Thomas Tuchel has been fired by Paris St- Germain but another big job seems certain to come his way, despite his famously quarrelsome personality.
Chelsea are being mentioned in the English press as a possible destination with the Blues suddenly stuttering under Frank Lampard. But the Germany job, should Joachim Löw leave after June and July’s European Championship, also looks a possibility – albeit unlikely.
Runners-up in the Champions League last term, Tuchel also led PSG to the Ligue 1 title in his two full seasons in charge. They now sit third but it is more his fractious relationship with the board, which also ended his tenure at Borussia Dortmund, that appears to be behind the firing.
At the start of the campaign Tuchel complained about a lack of major signings at the Qatari-backed world’s richest club.
“If we stay like this we can’t speak about having the same objectives,” the German said. “Perhaps we can do it but we can’t ask for the same things from such a reduced squad.”
Limited shelf life
He was heavily criticized for the outburst by sporting director Leonardo, but Tuchel again hit the headlines with a recent comment that he felt more like “a sports politician or sports minister than a coach” during his first season at the club.
He said his words had been mistranslated but the writing was on the wall, despite a 4-0 win over Strasbourg in his final game at PSG.
It all adds to the notion that Tuchel has a combative personality and has a limited shelf life at clubs.
This was borne out by his time at Dortmund between 2015 and 2017. He challenged Bayern Munich for the Bundesliga title and won the German Cup in his final game in 2017. But his relationship with the club’s hierarchy deteriorated to such a degree they could no longer work together.
“Tuchel is an exceptionally good coach… he also has incredible skills on the pitch. Sometimes there are things that just don’t work out. But I wouldn’t count Tuchel among my enemies now. Thomas is a difficult person, but a fantastic coach,” Dortmund chief executive Hans-Joachim Watzke said last month.
Watzke had been annoyed by Tuchel saying the team had not been involved in the decision to play a Champions League game in 2017, a day after a bomb attack on the team bus. Watzke said the players were given the opportunity not to play. When asked if there was a difference in his and Tuchel’s version of events, he remarked: “Yes there is.”
He later told DAZN of Tuchel: “We will certainly not become great friends in life anymore.”
Tuchel also left Mainz under a cloud in 2014 after asking to be released from his contract.
Such a personality is unlikely to put off Chelsea owner Roman Abramovich, who changes coach every other year in any case. A coach who has an immediate impact early on thanks to his abrasive ways – much like Antonio Conte who won the Premier League in his first season at Chelsea – might be what the club want if they decide to abandon the unusually romantic tie-in with ex-player Lampard.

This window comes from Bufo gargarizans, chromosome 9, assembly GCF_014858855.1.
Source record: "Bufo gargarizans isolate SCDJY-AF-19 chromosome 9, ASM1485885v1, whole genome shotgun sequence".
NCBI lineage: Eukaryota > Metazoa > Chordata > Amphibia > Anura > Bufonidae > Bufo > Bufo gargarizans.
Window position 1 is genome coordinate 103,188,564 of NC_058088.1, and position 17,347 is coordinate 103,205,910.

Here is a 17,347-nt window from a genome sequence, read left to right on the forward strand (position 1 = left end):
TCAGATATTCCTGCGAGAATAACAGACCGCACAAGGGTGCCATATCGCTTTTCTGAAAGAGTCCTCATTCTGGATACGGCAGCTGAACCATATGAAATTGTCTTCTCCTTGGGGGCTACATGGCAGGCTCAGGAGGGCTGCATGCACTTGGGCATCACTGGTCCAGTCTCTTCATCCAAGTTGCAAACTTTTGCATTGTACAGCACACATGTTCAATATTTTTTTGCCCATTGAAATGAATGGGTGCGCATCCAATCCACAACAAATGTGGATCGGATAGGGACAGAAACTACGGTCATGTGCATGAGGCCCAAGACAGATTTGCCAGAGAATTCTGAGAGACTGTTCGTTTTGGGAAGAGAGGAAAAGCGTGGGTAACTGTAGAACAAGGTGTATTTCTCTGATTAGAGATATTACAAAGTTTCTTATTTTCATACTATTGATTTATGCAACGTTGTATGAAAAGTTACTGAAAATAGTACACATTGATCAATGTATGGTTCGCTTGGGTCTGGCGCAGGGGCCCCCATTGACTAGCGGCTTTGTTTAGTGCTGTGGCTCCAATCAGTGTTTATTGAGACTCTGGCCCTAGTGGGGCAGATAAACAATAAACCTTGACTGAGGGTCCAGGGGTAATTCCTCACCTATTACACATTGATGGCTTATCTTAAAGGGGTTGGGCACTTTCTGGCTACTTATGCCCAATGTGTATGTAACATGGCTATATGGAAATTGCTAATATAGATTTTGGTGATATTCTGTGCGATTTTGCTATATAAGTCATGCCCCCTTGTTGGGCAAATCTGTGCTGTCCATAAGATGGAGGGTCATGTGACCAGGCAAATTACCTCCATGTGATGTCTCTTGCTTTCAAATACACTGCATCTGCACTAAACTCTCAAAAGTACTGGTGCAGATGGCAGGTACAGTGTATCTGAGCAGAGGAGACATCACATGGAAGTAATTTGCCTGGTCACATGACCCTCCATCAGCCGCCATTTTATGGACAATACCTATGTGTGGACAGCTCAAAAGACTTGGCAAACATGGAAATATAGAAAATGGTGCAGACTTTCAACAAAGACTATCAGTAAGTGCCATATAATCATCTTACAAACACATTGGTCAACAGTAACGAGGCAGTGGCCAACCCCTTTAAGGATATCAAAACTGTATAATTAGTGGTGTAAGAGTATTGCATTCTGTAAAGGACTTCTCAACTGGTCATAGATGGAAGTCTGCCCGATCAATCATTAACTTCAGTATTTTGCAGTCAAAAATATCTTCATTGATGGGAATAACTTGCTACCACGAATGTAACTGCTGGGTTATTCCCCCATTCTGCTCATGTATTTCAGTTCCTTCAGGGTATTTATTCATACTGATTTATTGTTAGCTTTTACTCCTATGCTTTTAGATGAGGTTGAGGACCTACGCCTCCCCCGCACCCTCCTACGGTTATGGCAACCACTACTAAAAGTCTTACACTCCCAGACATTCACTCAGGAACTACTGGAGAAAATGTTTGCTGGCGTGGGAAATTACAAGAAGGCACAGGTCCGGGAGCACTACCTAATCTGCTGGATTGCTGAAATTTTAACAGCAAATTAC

Tuchel has never worked in England before and the chance to go up against his friend Jürgen Klopp at Liverpool could prove tempting.
Short-term DFB deal?
But what about the Germany job? Löw will almost certainly stay for the Euros but the pressure is mounting for the 2014 World Cup winner to leave after the tournament, assuming it actually takes place amid the coronavirus pandemic.
If inconsistent Germany cause a surprise and sparkle, Löw could quit with his head held high. If the tournament goes badly, you’d have to think the German Football Association (DFB) would have little other option than to sack him even though his deal runs until the Qatar 2022 World Cup.
If Löw does wind up leaving after the Euros, who would want to take on a job with just 16 months until the World Cup? The postponement of the Euros by a year means major tournaments are coming in back-to-back years, although admittedly the Qatar showpiece starts in November so the new coach would have a little more wiggle room.
This timeframe might lead the DFB into thinking a short-term contract for Tuchel would be a good idea. Perhaps Tuchel could provide Germany with a spark without the DFB having to give a long-term deal to a man who keeps clashing with his employers.
Getting a crack at the World Cup and then being free to pursue other options might just appeal to Tuchel. But whether he would be willing to wait until July for a DFB decision is another matter. The likes of Chelsea may come calling sooner.
There is a raft of top German coaches out there – Klopp, Bayern’s Hansi Flick, RB Leipzig’s Julian Nagelsmann and Borussia Moenchengladbach’s Marco Rose. Tuchel was the other member of the gang and now he is available. The chances of the DFB getting the other four are remote.
Yes, Flick was Löw’s assistant in 2014 and one can argue the only way is down at Bayern after a treble in his first (partial) season in charge.
But whether he would want to succeed a sacked Löw – his mentor – is a key factor.
Tuchel won’t be out of work for long – unless it is his wish. He has arguably outgrown the Bundesliga. Now the DFB and clubs such as Chelsea must decide if they are willing to take the risk.